“Oh my goodness.” Naledi laughed face-palming herself.
“Atuweni why are you such a sore loser?” I said, my words half swallowed by laughter.
“I feel like I need to go sit down and consider my life choices.” Atuweni retorted with a serious face.
Mwase was the first to step out of the simulator room and into the corridor. “Dear Detective Superintend Suwedi, it is with great dismay that I have come to realise I am no longer worthy to carry a Zamania Police Service badge.”
The rest of us followed him into the corridor.
“Is this the first draft of your resignation?” Naledi asked, giggling.
Mwase nodded laughing too.
Salifya told me that men were so competitive always wanting to be better than women. I thought she was exaggerating till I started working for the Zamania Police Service. I got challenged to about twenty fights the first week on the job because the guys wanted to try out the Kaulimian. Even though I beat most of them they kept returning for rematches. Salifya told me how she went on a mission with a ZPS detective who insisted on tackling an engolo fighter who was resisting arrest, even though the detective knew that Salifya was better than him at martial arts.
“I had step in before this guy broke both of his legs.”
“Wait why didn’t you stop him from the breaking the first?” I asked.
“I wanted him to learn his lesson.” Salifya smirked.
The programme me and Naledi ran found a woman who kept returning to the hospital with all manner of bruises. The programme monitored cameras across from hospitals and clinics in the city for people who often came to the hospital. It did this because people who were injured frequently were often criminals, labourers working in hazardous conditions or victims of domestic violence. We would try to find which it was and intervene. The programme found a lady who often came to the hospital with bruises and fractures. Cases like this were difficult to intervene in, unlike when it was a child where we would just send a social worker to monitor the situation and pull the child out. Mrs Kuyeli had called in a domestic dispute. We had set the programme to alert us when she did. Naledi and I rushed to her location. We found her on the floor of her living room and her husband on top of her choking her.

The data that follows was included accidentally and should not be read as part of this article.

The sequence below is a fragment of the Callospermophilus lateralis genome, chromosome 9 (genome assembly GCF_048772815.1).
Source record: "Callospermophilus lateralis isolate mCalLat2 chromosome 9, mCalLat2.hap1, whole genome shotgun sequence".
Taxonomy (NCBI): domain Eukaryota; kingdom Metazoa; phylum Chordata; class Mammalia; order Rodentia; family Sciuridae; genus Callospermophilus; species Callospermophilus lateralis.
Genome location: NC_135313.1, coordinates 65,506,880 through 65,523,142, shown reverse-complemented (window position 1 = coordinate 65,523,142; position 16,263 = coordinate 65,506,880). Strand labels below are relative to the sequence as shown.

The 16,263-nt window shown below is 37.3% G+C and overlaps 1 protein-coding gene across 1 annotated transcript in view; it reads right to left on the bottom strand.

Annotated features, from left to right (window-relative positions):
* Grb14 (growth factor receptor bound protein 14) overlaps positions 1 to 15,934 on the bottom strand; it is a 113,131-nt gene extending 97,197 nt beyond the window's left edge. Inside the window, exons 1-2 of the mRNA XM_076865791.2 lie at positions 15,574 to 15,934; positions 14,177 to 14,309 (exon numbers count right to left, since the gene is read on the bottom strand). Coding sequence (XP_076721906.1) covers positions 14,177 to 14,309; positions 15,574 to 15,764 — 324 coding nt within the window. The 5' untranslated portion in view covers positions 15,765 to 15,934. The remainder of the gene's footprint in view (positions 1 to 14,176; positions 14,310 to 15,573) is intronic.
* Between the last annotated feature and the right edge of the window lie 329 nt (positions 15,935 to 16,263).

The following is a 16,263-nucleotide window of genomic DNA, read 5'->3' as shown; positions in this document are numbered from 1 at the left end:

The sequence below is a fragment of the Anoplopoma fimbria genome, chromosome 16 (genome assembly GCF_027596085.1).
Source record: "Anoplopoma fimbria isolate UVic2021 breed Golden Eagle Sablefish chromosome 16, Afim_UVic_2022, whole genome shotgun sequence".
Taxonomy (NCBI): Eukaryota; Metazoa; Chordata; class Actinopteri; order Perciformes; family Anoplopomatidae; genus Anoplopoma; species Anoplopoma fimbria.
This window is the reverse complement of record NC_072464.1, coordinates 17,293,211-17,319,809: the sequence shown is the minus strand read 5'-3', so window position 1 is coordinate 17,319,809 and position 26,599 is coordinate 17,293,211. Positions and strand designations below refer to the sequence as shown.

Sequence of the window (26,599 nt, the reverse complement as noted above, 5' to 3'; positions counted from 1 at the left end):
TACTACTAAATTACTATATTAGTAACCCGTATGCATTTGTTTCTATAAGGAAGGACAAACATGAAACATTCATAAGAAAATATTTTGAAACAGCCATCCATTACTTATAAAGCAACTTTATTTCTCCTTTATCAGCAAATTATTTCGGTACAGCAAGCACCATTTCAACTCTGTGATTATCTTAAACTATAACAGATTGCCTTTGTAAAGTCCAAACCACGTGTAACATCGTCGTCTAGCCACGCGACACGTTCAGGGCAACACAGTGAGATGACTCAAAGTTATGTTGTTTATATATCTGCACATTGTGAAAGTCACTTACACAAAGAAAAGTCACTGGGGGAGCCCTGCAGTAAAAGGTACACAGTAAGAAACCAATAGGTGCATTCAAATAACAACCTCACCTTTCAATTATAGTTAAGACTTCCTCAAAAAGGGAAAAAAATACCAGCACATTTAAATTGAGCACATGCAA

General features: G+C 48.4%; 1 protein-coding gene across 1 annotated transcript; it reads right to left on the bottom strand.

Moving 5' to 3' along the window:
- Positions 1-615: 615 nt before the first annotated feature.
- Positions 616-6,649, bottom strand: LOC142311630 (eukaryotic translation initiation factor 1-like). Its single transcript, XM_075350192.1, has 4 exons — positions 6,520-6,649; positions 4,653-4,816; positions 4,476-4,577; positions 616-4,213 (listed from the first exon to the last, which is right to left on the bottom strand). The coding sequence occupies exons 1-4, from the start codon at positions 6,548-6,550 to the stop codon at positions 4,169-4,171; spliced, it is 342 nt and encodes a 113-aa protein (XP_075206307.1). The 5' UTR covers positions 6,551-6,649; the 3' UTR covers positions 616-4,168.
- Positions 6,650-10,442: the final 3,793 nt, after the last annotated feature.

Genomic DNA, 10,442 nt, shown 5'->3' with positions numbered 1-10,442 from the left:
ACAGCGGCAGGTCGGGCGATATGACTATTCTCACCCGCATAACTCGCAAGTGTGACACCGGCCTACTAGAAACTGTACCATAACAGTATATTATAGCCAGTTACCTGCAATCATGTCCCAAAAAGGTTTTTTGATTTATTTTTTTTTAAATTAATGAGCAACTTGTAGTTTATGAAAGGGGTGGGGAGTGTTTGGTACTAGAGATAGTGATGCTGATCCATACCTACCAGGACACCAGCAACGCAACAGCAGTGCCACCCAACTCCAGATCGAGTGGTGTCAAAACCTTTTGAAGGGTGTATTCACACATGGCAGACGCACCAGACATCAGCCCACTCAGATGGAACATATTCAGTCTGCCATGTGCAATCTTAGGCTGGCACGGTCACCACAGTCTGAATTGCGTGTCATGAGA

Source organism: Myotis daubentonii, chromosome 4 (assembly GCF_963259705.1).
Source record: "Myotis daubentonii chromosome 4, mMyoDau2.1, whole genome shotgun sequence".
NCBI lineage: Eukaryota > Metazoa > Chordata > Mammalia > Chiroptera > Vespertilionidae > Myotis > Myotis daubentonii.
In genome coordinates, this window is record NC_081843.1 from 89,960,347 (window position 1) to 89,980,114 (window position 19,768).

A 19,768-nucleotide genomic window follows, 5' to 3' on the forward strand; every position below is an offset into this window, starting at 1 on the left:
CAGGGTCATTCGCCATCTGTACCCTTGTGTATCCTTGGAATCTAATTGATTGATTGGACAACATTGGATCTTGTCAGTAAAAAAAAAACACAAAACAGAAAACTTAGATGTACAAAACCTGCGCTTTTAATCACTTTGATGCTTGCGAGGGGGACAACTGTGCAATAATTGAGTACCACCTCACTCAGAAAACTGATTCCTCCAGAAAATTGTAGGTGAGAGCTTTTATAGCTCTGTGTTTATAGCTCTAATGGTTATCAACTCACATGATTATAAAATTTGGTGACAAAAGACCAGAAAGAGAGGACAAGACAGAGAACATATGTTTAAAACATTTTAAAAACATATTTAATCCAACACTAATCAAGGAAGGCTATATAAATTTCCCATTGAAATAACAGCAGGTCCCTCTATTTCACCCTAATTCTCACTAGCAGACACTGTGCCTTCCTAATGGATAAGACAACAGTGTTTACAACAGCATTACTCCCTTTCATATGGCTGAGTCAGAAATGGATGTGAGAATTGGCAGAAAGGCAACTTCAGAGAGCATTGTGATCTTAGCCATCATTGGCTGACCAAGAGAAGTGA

“Sir, step away from the woman.” Naledi said displaying her badge.
“What? The police are sending kids now?” he asked, looking at us confused. I tazered him and he fell beside his wife.
As we were flying him to the station he asked us:
“So wait you aren’t kids?”
I was so tired of this reaction.
“Have you never seen a pygmy before?” Naledi exasperated.
“This is what I get for hacking the system and ensuring that my partner was you.” I had said to Naledi the first time this had happened.
“You hacked the system?” she asked.
“I didn’t want to take my chances with a partner who would deride me or treat me less than because of my height.”
“Me neither. We already had a tough time in the academy getting bullied by teachers and students. I just wish I had thought of hacking the system too.” She smiled.
“She dropped the charges Ama.” I sighed.
Through the greenery Ama and I went, my heart beat slight accelerating with each step I took. I turned around to see Kaulimi Province. In the pre-sunrise darkness the lights looked like stars. It was beautiful. But at that moment I didn’t notice the beauty I was replaying my encounters with Mrs Kuyeli. “Her injuries are a broken arm and a concussion. Naledi thinks we should beat up the guy and threaten him.”